William Julius Wilson

professor, sociology, Harvard University

William Julius Wilson is the Lewis P. and Linda L. Geyser University Professor at Harvard University. Wilson received a Ph.D. from Washington State University in 1966. He then taught sociology at the University of Massachusetts at Amherst, before joining the University of Chicago faculty in 1972. In 1990 he was appointed the Lucy Flower University Professor and director of the University of Chicago's Center for the Study of Urban Inequality.

Joining the faculty at Harvard in 1996, Wilson studies race and urban inequalities. His most recent work is When Work Disappears: The World of the New Urban Poor. Wilson is the recipient of numerous awards, including 41 honorary degrees and the National Medal of Science.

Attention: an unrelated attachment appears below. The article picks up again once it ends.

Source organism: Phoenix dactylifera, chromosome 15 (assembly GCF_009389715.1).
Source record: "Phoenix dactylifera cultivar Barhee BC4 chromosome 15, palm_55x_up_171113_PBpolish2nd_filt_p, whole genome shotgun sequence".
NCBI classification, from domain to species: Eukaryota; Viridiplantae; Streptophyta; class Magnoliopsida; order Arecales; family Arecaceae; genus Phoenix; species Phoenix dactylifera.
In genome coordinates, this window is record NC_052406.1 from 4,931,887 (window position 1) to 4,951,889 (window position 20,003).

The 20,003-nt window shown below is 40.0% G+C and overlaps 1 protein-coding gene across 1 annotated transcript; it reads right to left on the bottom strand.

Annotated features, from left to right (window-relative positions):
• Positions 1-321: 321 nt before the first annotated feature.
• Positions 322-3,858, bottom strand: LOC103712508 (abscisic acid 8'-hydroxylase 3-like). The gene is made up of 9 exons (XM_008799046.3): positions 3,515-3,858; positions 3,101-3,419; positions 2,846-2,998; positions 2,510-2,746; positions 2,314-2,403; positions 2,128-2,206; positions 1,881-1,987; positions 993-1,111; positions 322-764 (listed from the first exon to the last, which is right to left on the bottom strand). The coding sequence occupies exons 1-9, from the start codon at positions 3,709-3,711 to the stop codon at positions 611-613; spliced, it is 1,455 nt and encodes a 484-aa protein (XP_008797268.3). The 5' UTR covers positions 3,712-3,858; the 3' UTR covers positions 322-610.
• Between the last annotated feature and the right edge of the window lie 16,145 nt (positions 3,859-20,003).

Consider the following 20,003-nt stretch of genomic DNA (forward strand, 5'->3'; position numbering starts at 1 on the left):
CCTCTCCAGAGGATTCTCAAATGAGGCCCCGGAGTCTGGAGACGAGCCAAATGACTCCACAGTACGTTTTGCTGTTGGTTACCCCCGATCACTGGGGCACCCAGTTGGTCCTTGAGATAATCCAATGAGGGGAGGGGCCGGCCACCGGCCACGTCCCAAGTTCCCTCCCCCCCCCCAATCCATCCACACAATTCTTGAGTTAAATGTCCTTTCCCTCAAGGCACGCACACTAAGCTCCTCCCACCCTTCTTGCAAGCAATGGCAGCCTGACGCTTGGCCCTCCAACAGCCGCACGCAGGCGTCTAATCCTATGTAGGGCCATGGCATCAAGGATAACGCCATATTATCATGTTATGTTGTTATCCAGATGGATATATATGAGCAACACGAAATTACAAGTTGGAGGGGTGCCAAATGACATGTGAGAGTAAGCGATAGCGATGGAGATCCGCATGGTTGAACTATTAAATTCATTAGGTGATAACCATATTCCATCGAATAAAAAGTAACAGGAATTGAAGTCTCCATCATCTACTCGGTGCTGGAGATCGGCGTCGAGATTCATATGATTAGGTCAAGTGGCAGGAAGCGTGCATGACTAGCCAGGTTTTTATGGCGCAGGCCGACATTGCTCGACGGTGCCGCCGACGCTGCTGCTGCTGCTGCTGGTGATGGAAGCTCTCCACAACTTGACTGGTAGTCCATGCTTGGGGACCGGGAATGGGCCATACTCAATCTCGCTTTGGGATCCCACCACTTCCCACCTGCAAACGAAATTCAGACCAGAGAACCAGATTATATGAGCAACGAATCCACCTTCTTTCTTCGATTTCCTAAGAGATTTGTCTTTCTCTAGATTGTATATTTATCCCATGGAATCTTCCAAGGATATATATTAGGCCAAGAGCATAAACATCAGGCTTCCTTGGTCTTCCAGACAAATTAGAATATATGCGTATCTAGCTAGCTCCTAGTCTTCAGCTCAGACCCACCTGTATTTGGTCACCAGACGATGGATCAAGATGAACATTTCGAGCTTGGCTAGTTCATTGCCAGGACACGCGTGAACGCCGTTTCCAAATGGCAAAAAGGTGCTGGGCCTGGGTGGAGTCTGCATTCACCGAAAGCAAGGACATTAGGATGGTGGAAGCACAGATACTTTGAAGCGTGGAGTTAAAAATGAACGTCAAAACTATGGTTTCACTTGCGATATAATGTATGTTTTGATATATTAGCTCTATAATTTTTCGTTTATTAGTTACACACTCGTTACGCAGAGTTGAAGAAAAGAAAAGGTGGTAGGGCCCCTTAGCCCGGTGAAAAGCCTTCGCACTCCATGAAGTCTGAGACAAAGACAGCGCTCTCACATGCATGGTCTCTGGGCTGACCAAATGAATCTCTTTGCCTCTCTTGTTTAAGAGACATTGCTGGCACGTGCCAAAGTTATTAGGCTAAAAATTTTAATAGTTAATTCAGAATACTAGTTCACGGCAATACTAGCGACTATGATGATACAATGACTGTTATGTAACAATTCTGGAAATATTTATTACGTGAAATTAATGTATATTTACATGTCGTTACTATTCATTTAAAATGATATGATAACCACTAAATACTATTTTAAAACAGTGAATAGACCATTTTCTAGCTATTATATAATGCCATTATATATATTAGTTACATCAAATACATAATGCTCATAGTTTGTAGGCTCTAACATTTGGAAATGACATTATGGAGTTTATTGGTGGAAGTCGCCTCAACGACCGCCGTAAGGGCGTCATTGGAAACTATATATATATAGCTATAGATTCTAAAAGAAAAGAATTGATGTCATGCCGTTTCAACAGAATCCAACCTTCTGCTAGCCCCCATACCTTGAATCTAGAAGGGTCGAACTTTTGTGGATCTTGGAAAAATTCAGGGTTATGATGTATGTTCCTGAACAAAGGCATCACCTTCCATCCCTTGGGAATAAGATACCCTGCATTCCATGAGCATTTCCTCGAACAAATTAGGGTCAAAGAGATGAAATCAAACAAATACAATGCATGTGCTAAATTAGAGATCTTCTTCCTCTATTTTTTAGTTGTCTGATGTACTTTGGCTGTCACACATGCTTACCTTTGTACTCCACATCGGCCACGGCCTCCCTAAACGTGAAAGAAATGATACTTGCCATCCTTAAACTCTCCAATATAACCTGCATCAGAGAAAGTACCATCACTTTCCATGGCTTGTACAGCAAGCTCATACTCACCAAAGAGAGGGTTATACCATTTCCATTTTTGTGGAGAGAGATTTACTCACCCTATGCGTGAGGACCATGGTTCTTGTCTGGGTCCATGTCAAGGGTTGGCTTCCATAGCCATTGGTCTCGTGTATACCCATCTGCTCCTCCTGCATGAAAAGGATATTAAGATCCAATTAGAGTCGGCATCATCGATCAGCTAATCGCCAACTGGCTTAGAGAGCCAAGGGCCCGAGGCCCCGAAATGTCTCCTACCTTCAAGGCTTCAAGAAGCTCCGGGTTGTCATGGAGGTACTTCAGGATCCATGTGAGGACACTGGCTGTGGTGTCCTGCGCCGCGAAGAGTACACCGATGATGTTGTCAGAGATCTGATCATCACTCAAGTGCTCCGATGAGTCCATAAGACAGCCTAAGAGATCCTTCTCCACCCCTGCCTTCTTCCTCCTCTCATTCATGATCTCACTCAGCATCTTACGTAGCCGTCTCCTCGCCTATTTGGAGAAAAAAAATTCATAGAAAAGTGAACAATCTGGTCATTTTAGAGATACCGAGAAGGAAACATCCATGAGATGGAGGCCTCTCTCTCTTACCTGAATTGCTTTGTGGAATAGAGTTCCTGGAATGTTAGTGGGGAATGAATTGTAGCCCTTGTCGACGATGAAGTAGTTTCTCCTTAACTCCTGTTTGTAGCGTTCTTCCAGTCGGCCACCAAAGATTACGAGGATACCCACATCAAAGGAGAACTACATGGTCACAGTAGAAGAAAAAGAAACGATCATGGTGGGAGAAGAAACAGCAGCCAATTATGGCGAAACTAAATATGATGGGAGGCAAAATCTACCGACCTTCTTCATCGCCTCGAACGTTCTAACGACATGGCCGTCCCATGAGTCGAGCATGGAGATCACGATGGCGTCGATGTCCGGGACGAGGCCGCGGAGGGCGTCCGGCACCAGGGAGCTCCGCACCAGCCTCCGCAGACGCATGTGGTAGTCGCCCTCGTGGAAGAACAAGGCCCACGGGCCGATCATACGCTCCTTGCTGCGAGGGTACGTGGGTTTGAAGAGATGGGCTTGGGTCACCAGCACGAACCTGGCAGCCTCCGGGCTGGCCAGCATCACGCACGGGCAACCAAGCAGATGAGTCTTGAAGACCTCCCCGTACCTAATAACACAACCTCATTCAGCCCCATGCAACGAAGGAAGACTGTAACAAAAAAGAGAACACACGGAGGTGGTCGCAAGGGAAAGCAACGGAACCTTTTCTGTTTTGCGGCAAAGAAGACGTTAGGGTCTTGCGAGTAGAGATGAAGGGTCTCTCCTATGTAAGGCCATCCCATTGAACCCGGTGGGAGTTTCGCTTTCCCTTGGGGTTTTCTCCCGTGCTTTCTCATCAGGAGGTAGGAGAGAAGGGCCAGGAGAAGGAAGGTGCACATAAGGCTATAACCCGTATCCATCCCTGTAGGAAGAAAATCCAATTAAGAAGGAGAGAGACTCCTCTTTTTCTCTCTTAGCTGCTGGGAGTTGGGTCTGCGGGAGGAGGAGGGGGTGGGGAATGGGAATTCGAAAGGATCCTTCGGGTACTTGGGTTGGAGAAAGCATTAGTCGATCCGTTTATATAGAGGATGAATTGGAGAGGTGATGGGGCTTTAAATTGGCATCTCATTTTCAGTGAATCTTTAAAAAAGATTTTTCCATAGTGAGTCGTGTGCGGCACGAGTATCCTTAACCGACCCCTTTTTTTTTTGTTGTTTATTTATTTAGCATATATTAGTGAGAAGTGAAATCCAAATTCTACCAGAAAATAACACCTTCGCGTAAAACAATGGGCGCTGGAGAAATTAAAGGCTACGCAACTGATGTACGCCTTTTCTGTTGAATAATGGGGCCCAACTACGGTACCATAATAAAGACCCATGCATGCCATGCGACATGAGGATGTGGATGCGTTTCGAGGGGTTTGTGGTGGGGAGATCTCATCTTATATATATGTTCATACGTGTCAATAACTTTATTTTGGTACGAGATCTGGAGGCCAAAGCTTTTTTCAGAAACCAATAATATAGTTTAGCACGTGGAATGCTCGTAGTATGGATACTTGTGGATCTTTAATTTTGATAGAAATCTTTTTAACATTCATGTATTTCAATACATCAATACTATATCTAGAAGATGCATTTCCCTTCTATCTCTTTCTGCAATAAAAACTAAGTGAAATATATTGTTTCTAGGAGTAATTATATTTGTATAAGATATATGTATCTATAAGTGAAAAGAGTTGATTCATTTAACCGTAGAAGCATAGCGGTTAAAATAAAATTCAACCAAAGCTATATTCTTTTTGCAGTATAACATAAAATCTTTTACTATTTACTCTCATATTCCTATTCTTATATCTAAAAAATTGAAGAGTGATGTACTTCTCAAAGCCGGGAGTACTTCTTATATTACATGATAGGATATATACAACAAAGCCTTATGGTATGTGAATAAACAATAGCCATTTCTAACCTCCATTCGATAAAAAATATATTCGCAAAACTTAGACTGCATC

William Julius Wilson is the Lewis P. and Linda L. Geyser University Professor at Harvard University. Wilson received a Ph.D. from Washington State University in 1966. He then taught sociology at the University of Massachusetts at Amherst, before joining the University of Chicago faculty in 1972. In 1990 he was appointed the Lucy Flower University Professor and director of the University of Chicago's Center for the Study of Urban Inequality.

Joining the faculty at Harvard in 1996, Wilson studies race and urban inequalities. His most recent work is When Work Disappears: The World of the New Urban Poor. Wilson is the recipient of numerous awards, including 41 honorary degrees and the National Medal of Science.

Website
www.hks.harvard.edu

Books